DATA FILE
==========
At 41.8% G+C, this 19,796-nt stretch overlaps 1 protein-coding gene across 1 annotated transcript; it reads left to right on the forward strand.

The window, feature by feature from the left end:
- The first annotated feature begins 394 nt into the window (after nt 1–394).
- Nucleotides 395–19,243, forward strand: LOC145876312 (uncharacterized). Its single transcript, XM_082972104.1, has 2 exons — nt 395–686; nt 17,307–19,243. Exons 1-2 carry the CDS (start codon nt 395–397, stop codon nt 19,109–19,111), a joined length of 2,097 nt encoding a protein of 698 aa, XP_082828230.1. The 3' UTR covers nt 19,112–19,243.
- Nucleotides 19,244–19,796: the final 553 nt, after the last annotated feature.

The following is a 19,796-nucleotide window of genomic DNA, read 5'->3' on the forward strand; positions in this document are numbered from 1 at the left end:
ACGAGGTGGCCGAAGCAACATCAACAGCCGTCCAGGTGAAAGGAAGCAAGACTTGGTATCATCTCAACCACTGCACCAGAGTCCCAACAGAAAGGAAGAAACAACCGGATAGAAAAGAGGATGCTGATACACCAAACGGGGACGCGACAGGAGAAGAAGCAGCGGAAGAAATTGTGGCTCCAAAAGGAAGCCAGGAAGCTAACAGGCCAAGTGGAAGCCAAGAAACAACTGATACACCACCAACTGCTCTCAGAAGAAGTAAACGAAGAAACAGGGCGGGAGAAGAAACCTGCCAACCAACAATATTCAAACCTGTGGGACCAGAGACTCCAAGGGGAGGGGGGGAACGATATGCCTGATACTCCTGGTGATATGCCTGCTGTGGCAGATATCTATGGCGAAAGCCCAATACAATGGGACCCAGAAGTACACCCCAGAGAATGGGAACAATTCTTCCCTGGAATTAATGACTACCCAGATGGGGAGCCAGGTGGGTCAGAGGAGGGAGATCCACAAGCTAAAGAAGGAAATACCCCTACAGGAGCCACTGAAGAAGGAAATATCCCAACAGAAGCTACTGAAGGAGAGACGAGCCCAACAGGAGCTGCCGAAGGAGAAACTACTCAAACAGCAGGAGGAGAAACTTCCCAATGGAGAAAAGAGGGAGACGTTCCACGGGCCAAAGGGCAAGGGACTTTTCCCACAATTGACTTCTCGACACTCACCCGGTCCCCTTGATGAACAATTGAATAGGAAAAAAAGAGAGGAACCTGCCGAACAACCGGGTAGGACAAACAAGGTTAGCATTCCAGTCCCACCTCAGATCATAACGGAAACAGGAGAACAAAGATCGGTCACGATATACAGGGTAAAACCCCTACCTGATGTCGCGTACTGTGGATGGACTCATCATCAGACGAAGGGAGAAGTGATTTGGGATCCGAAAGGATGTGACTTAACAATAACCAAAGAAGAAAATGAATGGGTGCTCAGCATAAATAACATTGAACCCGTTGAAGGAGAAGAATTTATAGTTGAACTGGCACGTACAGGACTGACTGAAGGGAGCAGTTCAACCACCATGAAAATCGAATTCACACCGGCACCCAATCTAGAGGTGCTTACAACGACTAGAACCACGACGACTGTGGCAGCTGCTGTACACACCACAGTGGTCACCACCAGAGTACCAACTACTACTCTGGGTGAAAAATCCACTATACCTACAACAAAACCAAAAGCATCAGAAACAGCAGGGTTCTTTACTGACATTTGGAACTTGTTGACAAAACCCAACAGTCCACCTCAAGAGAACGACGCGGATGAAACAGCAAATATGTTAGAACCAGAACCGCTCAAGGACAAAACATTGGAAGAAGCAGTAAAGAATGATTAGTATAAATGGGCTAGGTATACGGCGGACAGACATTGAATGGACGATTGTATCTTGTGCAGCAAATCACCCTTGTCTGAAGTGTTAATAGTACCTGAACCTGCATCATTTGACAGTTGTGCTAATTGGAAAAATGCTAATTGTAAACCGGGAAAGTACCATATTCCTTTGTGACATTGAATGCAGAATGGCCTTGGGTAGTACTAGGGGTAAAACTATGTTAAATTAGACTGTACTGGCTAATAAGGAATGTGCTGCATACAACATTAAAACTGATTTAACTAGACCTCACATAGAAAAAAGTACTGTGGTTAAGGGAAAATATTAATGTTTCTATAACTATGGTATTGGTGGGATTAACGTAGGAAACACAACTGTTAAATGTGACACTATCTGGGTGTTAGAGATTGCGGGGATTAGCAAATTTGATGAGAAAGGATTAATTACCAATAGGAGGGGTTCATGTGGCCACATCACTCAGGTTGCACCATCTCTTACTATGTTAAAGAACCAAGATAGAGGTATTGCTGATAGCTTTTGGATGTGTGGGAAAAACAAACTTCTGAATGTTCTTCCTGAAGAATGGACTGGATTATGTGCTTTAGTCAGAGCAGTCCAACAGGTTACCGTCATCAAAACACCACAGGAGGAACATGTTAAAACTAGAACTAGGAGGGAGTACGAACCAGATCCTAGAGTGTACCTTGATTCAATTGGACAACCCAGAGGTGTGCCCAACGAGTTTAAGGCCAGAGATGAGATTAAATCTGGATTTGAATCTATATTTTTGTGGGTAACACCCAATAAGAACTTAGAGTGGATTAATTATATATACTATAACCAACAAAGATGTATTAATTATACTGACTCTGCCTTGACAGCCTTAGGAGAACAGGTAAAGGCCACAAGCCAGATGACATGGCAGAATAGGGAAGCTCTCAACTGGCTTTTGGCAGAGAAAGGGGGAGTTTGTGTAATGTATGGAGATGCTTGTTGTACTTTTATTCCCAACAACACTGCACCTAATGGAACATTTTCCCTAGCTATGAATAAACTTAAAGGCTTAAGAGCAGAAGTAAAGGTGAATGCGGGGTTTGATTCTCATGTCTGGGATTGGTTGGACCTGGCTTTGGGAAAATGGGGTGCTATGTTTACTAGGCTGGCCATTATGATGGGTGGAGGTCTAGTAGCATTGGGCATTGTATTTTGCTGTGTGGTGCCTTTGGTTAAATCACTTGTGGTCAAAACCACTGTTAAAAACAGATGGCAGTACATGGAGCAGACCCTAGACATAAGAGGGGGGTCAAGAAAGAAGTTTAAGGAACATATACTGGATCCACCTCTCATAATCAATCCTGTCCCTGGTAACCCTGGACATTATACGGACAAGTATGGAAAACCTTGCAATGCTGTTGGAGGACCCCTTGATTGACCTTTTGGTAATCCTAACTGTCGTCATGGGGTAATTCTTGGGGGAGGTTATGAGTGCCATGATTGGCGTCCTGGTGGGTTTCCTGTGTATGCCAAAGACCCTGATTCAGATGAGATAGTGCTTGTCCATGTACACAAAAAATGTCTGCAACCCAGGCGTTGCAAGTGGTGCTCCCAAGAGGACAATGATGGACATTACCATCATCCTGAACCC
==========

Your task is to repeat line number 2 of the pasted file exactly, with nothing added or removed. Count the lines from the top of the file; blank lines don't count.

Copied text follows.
The window, feature by feature from the left end: